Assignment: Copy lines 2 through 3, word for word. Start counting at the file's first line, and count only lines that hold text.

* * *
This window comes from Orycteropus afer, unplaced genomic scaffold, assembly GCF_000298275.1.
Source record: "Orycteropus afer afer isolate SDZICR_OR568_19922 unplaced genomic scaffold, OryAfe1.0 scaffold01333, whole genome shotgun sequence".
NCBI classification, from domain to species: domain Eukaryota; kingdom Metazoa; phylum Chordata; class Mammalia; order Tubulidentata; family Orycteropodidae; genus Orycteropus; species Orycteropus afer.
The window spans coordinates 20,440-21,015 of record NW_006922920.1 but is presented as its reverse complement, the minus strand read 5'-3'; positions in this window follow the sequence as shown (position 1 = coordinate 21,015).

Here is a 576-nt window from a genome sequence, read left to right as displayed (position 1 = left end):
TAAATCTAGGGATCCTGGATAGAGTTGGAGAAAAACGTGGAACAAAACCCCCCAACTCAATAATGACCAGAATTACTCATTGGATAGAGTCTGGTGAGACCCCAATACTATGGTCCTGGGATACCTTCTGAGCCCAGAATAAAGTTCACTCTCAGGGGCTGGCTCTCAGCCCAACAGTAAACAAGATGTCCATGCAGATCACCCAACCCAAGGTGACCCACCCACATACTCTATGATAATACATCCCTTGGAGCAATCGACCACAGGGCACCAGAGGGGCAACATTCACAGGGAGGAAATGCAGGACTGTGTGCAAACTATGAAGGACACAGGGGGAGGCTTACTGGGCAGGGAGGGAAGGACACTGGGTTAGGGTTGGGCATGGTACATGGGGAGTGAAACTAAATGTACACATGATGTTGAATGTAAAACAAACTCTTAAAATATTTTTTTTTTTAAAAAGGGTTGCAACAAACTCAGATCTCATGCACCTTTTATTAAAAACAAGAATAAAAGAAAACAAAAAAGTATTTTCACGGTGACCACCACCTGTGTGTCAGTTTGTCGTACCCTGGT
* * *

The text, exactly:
Source record: "Orycteropus afer afer isolate SDZICR_OR568_19922 unplaced genomic scaffold, OryAfe1.0 scaffold01333, whole genome shotgun sequence".
NCBI classification, from domain to species: domain Eukaryota; kingdom Metazoa; phylum Chordata; class Mammalia; order Tubulidentata; family Orycteropodidae; genus Orycteropus; species Orycteropus afer.